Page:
Exploring China - The Chinese Car Scene-img_1651.jpg

It was a long day and the several miles of walk within the streets of the water town had me thoroughly exhausted for the day. Train and metro back to hotel and crashed for the night with plans to explore the city of Shanghai the next day.

Some snapshots of the different recipes served for breakfast at Mandarin Oriental. The cuisine is majorly continental as is the case with most luxury hotels and the spread was delectable.

Salad & juice counter

Exploring China - The Chinese Car Scene-img_1669.jpg

Sauteed meat and vegetables

Exploring China - The Chinese Car Scene-img_1668.jpg

Different varieties of cereals and porridge.

Exploring China - The Chinese Car Scene-img_1671.jpg

Rice, noodle and boiled vegetables.

Exploring China - The Chinese Car Scene-img_1673.jpg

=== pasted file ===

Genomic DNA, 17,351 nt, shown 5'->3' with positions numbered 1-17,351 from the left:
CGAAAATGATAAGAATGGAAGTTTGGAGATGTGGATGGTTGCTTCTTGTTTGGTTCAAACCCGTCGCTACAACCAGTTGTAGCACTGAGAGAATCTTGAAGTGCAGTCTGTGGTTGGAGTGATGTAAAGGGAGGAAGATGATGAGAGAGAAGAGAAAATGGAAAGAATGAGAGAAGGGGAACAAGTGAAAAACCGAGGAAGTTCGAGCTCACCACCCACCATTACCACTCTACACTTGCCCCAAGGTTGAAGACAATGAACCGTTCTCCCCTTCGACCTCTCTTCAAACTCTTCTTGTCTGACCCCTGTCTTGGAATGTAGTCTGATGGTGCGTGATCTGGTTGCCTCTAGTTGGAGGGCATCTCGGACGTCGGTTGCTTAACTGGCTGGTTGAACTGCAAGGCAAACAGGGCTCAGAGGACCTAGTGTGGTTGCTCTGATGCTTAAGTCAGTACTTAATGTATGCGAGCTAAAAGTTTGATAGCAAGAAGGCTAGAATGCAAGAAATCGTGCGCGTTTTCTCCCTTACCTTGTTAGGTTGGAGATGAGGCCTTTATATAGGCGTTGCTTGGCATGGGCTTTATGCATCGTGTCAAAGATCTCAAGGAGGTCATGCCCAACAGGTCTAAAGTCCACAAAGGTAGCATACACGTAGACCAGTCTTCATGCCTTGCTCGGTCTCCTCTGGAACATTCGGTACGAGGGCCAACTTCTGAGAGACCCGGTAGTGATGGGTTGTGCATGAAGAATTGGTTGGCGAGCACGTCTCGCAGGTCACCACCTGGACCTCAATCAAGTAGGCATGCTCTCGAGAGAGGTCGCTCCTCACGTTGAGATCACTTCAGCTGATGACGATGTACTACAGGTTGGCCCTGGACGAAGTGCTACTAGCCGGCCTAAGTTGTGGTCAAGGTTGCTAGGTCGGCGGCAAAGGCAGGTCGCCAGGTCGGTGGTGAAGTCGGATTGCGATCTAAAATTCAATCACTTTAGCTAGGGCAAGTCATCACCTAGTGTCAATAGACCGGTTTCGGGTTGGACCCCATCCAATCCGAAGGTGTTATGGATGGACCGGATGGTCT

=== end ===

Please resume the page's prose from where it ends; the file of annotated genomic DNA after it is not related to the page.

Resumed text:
An exclusive customisable Chinese noodle counter

Exploring China - The Chinese Car Scene-img_1675.jpg

Cakes and pastries for dessert...

Exploring China - The Chinese Car Scene-img_1679.jpg

...followed by colorful flavours of ice-cream.

Exploring China - The Chinese Car Scene-img_1670.jpg

Took a metro from Pudong to Century Avenue to meet a friend of mine who accompanied me to the tall 3 towers of Shanghai located at Lujiazui which houses the major financial centers of several MNCs. We started out with the famous Oriental Pearl Tower.

Exploring China - The Chinese Car Scene-img_1935.jpg

Followed by the daylight glimpse of the tall 3 towers. The architecture of the tallest tower (said to have been completed only in 2015) is a piece of engineering feat and is said to have been the 2nd tallest tower in Asia, next to the Burj Khalifa.